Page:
By the time you read this, the employees of mid-Atlantic Verizon may already be on strike, or they may have settled on a new contract. But throughout this summer Verizon workers and managers were getting psyched up for that worst case scenario—that necessary evil—the labor strike. Through it all there was something a bit surreal about the girding for war.
“I’m looking forward to it, to tell you the truth,” said my childhood friend and Verizon employee Adam (we’ll leave his last name out of this). “My wife and I kind of planned our vacations around the contract expiration date.” According to Adam and others I spoke with, the general feeling is the same. The union will pay $250 strike benefits to picketing workers. And most workers, advised by their union, have saved enough money to last for a strike of a month or two. It is also not uncommon for striking workers to find temporary cash employment.
Part of what’s at issue are employee health benefits. Just as important is the fact that an older generation of workers had to strike to get those benefits. “Twenty years ago our guys went on an 18-month strike for health insurance. We can’t allow the sacrifice they made to be for nothing. It’s our duty to protect it for them and for the workers who’ll come after us,” says Adam. The union tends to be popular with Verizon workers. Management, knowing of the preparations, is under that much more pressure to meet the union’s demands.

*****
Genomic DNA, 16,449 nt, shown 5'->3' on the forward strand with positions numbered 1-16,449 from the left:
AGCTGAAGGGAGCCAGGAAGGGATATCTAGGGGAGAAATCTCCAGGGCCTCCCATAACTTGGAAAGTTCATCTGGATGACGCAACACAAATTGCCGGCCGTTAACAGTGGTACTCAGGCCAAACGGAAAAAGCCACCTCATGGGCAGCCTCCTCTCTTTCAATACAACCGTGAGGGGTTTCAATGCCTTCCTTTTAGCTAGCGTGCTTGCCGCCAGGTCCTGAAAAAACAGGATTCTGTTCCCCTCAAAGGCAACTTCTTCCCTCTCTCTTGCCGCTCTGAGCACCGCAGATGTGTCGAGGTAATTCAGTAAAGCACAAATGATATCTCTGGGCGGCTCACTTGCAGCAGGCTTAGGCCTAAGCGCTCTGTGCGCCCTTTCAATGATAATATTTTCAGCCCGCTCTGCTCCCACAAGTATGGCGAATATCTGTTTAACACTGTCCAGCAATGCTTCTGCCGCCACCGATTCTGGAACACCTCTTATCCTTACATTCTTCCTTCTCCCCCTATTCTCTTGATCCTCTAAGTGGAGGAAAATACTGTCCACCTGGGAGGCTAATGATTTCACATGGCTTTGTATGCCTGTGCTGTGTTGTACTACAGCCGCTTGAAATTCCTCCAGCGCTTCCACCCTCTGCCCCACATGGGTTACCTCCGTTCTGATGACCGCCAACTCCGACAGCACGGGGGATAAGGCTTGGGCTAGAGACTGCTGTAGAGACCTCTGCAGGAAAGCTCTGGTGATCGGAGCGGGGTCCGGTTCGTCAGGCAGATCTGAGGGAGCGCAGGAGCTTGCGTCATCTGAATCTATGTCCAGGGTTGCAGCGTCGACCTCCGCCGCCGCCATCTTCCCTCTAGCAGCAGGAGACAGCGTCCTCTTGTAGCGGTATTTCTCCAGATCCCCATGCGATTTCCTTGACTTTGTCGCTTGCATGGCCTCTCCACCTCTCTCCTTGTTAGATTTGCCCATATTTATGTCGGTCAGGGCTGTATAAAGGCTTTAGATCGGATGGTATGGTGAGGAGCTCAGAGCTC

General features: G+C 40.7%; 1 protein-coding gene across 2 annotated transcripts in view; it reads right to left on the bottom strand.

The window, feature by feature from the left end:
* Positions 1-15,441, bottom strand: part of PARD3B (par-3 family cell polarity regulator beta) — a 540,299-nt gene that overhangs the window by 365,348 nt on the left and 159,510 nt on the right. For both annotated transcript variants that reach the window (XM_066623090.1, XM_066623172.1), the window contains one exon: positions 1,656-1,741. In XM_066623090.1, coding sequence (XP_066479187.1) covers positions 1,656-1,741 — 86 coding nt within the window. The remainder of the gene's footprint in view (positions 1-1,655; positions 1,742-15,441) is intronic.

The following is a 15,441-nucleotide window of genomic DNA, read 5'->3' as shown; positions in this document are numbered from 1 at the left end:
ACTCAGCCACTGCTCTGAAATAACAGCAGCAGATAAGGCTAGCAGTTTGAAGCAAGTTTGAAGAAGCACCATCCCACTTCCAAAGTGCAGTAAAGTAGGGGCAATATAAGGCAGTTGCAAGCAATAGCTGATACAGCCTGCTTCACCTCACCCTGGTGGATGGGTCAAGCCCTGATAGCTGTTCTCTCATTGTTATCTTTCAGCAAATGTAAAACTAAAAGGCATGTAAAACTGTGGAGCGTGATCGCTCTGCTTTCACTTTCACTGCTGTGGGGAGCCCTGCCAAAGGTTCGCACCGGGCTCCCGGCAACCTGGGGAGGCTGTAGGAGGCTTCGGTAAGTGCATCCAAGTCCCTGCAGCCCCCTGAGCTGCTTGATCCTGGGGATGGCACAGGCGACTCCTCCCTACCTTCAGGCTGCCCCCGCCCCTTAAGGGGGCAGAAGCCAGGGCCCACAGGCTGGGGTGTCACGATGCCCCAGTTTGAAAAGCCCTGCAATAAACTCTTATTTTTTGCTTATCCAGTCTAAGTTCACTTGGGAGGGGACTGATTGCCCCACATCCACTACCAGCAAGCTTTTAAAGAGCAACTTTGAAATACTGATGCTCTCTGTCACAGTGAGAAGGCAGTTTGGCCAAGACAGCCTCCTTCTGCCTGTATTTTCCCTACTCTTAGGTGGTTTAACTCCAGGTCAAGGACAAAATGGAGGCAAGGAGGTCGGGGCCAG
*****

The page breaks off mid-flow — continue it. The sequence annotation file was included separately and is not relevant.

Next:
So with the cards stacked in the workers’ favor, frontline management must have been dreading the fight. Right?
“Actually, I can’t wait,” said a Verizon manager named Thomas, who is also an old friend on mine (though not of Adam’s—their antipathy predates their manager / employee conflict, extending back into the middle school locker room). “I’ll get mad overtime and an extra $1,500 a month for the hardship or whatever they call it. I hope they strike for six months.”
As the Rail went to press, management’s initial offer had been roundly rejected by the union, which responded with a proposal so far from management’s that a strike seemed imminent. And the rank and file workers have authorized union negotiators to call a strike with no further vote. While managers see dollar signs, and workers get ready for a vacation on the picket line, the rich shareholders who own most Verizon stock are feeling the heat. But hey, isn’t the risk of losing lots of money what makes investment exciting?
RYAN GRIM is the senior congressional correspondent for the Huffington Post. He is the author of This Is Your Country on Drugs (Wiley, 2009).